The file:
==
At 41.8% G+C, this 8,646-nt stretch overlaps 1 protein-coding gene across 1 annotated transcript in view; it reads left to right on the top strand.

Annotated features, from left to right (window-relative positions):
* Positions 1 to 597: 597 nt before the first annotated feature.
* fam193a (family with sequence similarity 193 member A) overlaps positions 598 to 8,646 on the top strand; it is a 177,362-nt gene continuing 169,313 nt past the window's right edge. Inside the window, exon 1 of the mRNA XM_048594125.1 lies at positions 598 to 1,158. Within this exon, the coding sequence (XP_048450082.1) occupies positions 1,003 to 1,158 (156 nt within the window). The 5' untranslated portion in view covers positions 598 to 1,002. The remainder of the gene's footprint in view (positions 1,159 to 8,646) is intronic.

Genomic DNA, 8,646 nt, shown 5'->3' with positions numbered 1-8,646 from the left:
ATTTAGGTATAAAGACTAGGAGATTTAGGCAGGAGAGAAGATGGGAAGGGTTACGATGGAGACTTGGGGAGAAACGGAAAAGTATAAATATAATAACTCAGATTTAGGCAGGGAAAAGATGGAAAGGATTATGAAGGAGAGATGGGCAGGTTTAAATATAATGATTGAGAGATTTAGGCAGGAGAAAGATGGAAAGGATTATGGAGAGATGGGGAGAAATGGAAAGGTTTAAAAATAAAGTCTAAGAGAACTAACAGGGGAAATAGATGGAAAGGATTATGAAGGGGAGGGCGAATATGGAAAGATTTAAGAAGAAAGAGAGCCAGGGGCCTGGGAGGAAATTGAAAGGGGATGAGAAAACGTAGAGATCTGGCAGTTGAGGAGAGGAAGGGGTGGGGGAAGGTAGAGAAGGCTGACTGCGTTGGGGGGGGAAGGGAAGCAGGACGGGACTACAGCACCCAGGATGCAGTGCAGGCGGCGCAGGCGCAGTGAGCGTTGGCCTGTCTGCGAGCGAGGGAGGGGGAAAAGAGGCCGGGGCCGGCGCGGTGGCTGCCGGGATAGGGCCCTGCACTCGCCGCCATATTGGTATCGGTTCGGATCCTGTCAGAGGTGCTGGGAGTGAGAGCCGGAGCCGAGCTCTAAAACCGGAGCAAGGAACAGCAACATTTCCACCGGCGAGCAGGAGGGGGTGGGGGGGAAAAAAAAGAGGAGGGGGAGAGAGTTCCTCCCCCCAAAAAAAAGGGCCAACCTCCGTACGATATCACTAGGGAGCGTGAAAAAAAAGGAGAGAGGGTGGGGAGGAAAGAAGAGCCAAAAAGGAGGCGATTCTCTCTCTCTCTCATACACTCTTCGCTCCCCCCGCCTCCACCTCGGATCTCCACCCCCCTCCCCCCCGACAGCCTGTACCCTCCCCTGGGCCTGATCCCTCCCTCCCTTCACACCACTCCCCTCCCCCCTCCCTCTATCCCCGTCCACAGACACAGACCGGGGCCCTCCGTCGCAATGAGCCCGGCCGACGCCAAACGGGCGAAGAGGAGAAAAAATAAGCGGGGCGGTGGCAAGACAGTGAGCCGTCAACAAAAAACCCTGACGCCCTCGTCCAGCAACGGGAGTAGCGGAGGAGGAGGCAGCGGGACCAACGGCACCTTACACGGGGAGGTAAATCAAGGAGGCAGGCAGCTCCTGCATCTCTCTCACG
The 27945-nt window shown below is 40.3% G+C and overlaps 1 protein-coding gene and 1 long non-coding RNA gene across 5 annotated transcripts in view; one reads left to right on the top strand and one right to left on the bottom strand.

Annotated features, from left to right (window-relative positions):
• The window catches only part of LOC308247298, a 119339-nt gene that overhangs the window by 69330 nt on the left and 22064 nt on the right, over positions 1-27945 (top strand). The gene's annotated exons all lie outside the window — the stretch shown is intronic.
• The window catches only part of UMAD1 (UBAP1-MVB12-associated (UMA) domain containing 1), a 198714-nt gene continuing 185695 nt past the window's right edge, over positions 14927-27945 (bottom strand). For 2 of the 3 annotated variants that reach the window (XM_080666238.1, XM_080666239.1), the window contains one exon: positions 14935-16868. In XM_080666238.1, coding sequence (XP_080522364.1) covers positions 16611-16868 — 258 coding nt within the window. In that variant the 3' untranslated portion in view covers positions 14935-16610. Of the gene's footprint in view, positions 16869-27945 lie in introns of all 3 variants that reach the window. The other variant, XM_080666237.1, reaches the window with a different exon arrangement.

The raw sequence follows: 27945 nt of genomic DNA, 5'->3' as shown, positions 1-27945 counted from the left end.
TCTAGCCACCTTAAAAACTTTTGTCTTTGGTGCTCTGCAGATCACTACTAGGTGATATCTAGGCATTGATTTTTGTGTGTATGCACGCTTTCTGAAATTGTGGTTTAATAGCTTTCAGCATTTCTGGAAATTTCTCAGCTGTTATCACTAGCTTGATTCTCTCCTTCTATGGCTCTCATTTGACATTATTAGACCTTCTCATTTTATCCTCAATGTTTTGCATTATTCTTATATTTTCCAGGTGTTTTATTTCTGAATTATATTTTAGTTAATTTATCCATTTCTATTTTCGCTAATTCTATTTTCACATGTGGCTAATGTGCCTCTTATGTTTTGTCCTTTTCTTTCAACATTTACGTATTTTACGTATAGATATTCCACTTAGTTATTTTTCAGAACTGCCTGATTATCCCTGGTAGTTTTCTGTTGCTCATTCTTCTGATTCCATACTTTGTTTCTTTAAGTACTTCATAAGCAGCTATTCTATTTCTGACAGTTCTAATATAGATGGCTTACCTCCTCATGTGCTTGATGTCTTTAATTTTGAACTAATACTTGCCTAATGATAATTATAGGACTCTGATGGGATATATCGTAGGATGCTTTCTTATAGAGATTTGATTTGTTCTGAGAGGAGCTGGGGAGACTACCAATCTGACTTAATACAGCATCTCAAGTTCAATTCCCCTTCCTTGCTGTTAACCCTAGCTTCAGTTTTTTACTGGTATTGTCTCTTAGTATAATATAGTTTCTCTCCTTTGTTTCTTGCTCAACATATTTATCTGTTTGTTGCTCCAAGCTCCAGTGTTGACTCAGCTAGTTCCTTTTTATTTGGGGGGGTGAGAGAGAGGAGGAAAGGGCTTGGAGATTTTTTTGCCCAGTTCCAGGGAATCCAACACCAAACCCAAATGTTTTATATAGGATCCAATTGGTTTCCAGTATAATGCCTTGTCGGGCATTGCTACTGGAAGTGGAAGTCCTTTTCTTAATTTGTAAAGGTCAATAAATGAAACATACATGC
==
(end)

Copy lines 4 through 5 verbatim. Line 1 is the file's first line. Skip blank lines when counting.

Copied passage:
* fam193a (family with sequence similarity 193 member A) overlaps positions 598 to 8,646 on the top strand; it is a 177,362-nt gene continuing 169,313 nt past the window's right edge. Inside the window, exon 1 of the mRNA XM_048594125.1 lies at positions 598 to 1,158. Within this exon, the coding sequence (XP_048450082.1) occupies positions 1,003 to 1,158 (156 nt within the window). The 5' untranslated portion in view covers positions 598 to 1,002. The remainder of the gene's footprint in view (positions 1,159 to 8,646) is intronic.

Genomic DNA, 8,646 nt, shown 5'->3' with positions numbered 1-8,646 from the left: